When you’re in nursing school and planning your career, there are short- and long-term considerations to keep in mind. In the short term, you need to graduate and pursue the next step, which may be a job or another degree program. In the long term, you need to assess where you’re heading and what you’d like to accomplish over the coming years. What happens in between we might consider the mid-term. These are all important stages, and none are mutually exclusive.
The short term
Let’s say you’re a fourth year student finishing your BSN. You’ve worked hard, done well in your clinical rotations, and crushed the academic side.
Your short-term goals are to finish school with flying colors, pass the NCLEX on the first attempt, and find a well-paying position at a facility where you think you’ll gain the most appropriate experience as a novice nurse.
These short-term goals play a part in the formation of your mid- and long-term goals.
Your mid-term goals for your nursing career may be difficult to pin down when you’re just out of school, but keeping your eyes on that mid-term prize is important.
Having achieved your short-term goals of graduating, passing the NCLEX, and landing a good job in the ICU, your vision is now focused on succeeding in your current position while planning for what’s next.
In the mid-term, you can see that completing your critical care certification is smart. First, your workplace requires you to become certified before you’ve reached 1,000 hours of clinical time. Second, you know that the certification will improve your skills and knowledge while also making you more marketable. You can see the path ahead.
The mid-term is now clear: certification and clinical mastery are top of the priority list.
Now that you’re certified in critical care and achieved a high level of clinical expertise, you can see there’s more to do. You could coast in this place of mastery and professional satisfaction for a while, but that’s not how you roll. You know that the healthcare landscape changes frequently, so elevating your professionalism and marketability is prudent.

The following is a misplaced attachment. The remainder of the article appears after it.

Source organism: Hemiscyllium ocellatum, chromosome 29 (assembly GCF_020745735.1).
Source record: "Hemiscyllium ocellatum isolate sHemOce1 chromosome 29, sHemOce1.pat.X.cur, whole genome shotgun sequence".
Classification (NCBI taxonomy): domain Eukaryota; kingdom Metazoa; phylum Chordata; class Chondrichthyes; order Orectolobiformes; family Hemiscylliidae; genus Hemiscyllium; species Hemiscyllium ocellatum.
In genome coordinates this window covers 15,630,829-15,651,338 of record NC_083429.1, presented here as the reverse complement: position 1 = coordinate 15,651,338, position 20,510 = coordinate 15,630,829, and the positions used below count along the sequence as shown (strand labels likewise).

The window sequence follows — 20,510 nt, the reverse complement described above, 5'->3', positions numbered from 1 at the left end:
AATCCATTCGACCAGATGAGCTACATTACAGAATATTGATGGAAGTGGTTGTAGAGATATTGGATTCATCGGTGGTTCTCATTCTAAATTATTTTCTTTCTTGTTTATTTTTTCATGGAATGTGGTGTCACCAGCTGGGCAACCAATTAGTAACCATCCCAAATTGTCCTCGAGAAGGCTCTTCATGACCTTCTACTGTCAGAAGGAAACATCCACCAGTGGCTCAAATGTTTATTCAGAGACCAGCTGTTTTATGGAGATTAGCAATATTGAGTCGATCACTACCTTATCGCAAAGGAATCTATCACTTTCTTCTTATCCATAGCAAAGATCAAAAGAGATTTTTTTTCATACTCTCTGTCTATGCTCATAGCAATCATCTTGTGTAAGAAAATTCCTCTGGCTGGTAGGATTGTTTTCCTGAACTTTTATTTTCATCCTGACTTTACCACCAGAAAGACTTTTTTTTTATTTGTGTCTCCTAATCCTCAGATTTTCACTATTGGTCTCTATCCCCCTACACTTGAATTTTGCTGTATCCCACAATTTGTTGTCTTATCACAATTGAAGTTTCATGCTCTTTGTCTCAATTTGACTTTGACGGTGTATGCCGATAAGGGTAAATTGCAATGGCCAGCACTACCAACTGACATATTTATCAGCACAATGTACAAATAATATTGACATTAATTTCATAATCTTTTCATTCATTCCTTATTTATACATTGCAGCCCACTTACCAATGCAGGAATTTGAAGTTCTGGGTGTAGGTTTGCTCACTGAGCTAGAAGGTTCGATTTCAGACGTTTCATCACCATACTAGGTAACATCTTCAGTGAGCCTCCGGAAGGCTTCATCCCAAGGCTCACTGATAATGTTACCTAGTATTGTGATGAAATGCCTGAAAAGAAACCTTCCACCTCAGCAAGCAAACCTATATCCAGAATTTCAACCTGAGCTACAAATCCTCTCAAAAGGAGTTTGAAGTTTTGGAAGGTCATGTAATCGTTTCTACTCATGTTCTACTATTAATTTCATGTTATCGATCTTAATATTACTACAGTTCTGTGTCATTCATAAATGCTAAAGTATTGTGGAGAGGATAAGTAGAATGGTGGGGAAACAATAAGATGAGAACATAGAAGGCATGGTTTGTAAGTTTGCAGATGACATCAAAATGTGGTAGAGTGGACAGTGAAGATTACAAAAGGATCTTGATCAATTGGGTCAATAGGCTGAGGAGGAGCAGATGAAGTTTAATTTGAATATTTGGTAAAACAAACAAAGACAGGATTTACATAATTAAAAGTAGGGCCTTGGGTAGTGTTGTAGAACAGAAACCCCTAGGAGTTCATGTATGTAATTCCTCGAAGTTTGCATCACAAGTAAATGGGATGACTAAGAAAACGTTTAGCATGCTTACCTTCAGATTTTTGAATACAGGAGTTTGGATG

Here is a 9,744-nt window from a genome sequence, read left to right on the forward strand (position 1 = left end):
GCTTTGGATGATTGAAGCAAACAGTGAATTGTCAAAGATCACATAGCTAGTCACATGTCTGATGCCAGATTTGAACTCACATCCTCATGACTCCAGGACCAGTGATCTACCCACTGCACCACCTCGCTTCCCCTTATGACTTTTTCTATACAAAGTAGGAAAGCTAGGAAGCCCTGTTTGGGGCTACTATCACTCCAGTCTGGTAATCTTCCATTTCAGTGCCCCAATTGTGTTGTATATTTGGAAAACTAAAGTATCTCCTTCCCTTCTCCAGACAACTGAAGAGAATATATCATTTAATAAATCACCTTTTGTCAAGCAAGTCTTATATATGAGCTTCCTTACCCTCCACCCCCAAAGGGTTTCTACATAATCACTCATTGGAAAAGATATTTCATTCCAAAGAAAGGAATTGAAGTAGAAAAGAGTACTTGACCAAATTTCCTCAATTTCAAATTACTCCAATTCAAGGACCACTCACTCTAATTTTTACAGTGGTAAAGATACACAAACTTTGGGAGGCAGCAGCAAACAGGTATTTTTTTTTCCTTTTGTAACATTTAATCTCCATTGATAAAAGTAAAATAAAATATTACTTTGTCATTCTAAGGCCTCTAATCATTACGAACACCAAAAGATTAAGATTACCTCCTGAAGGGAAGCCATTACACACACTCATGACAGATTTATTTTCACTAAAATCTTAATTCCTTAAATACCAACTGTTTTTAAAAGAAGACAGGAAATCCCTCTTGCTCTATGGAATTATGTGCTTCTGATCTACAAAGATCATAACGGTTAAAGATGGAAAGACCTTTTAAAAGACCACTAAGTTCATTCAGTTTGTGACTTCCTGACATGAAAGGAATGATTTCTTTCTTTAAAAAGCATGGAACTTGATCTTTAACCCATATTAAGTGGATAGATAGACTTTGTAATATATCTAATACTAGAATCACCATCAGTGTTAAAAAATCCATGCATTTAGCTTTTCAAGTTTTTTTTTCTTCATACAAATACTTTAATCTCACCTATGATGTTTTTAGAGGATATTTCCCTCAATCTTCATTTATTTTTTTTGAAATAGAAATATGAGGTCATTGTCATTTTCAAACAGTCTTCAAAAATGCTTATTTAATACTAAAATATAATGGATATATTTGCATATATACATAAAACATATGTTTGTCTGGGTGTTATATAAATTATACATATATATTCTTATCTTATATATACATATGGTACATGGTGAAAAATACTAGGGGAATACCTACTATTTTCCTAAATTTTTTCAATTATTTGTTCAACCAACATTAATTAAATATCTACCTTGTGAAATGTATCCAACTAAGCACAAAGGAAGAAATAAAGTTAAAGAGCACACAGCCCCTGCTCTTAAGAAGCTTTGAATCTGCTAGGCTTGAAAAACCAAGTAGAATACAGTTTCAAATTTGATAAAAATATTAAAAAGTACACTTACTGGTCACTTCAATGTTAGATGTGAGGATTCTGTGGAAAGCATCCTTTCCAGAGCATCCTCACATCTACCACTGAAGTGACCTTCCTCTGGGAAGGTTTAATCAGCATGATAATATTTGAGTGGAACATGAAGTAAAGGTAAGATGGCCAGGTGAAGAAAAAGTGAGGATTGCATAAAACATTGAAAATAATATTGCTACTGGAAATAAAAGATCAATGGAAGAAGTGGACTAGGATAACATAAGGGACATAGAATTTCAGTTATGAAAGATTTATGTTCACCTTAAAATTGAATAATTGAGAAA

As a critical care nurse with experience and confidence, you now know that you want to earn a master’s degree that will provide even more opportunity.
Assessing your long-term desires, you realize that you love patient care, but you feel that you can accomplish even more for patients by being a nurse leader. You’d like to be a progressive nurse leader who nurtures other nurses towards greater skill and mastery, and this is where your passion now lies.
To accomplish your goal, you enroll in a program that will provide you with a master’s degree in nursing management and organizational leadership. You know that this MSN will open many doors for you. You want to be a nurse leader who has a hand in steering the ship of a highly regarded hospital system that will recognize you for who you truly are.
Tying it all together
As you can see, the short-term experience of earning your BSN was essential. This important accomplishment was followed by mastering critical care and evolving from novice to expert in the mid-term.
Everything you did along the way prepared you for the new long-term goal of becoming an amazing nurse leader. You couldn’t skip any steps, and each stage of your career was crucial to the next.
As you plan your nursing career, see the short-, mid-, and long-term, and know that each step you take on the journey is a piece of an important and exciting puzzle that make up the totality of your life and career as a nurse.
Keith Carlson, RN, BSN, NC-BC is a holistic career coach for nurses, award-winning nurse blogger, writer, podcaster, speaker, consultant, author, and popular career columnist. With two decades of nursing experience, Keith deeply understands the issues faced by 21st-century nurses. Keith’s two podcasts, RNFM Radio and The Nurse Keith Show, offer inspiration and practical support to nurses seeking to create meaningful, satisfying lives and careers. Keith’s message of savvy career management and professional satisfaction reaches tens of thousands of nurses worldwide. He can be found at NurseKeith.com.
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